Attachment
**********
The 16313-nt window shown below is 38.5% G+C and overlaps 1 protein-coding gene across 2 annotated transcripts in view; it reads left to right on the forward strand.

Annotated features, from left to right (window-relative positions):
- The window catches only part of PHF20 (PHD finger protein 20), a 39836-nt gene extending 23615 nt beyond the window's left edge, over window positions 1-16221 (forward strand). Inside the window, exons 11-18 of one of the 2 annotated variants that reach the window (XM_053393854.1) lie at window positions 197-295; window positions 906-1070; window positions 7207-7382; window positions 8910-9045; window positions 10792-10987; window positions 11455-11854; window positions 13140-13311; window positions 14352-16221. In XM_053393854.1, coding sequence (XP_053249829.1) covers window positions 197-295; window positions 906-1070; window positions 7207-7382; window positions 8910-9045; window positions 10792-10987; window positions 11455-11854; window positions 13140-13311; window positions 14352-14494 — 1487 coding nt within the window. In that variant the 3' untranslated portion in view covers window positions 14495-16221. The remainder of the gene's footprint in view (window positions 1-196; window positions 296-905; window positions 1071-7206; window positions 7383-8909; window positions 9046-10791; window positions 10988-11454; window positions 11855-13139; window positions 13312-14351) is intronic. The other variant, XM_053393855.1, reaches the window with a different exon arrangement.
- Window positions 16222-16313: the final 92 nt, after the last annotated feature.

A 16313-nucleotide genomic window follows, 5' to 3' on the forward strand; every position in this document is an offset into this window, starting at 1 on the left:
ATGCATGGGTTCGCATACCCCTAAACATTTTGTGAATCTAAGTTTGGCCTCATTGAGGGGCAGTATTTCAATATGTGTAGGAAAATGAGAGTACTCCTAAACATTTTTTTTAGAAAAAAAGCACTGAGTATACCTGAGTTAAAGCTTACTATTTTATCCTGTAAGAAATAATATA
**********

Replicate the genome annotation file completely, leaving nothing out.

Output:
The 16313-nt window shown below is 38.5% G+C and overlaps 1 protein-coding gene across 2 annotated transcripts in view; it reads left to right on the forward strand.

Annotated features, from left to right (window-relative positions):
- The window catches only part of PHF20 (PHD finger protein 20), a 39836-nt gene extending 23615 nt beyond the window's left edge, over window positions 1-16221 (forward strand). Inside the window, exons 11-18 of one of the 2 annotated variants that reach the window (XM_053393854.1) lie at window positions 197-295; window positions 906-1070; window positions 7207-7382; window positions 8910-9045; window positions 10792-10987; window positions 11455-11854; window positions 13140-13311; window positions 14352-16221. In XM_053393854.1, coding sequence (XP_053249829.1) covers window positions 197-295; window positions 906-1070; window positions 7207-7382; window positions 8910-9045; window positions 10792-10987; window positions 11455-11854; window positions 13140-13311; window positions 14352-14494 — 1487 coding nt within the window. In that variant the 3' untranslated portion in view covers window positions 14495-16221. The remainder of the gene's footprint in view (window positions 1-196; window positions 296-905; window positions 1071-7206; window positions 7383-8909; window positions 9046-10791; window positions 10988-11454; window positions 11855-13139; window positions 13312-14351) is intronic. The other variant, XM_053393855.1, reaches the window with a different exon arrangement.
- Window positions 16222-16313: the final 92 nt, after the last annotated feature.

A 16313-nucleotide genomic window follows, 5' to 3' on the forward strand; every position in this document is an offset into this window, starting at 1 on the left:
ATGCATGGGTTCGCATACCCCTAAACATTTTGTGAATCTAAGTTTGGCCTCATTGAGGGGCAGTATTTCAATATGTGTAGGAAAATGAGAGTACTCCTAAACATTTTTTTTAGAAAAAAAGCACTGAGTATACCTGAGTTAAAGCTTACTATTTTATCCTGTAAGAAATAATATA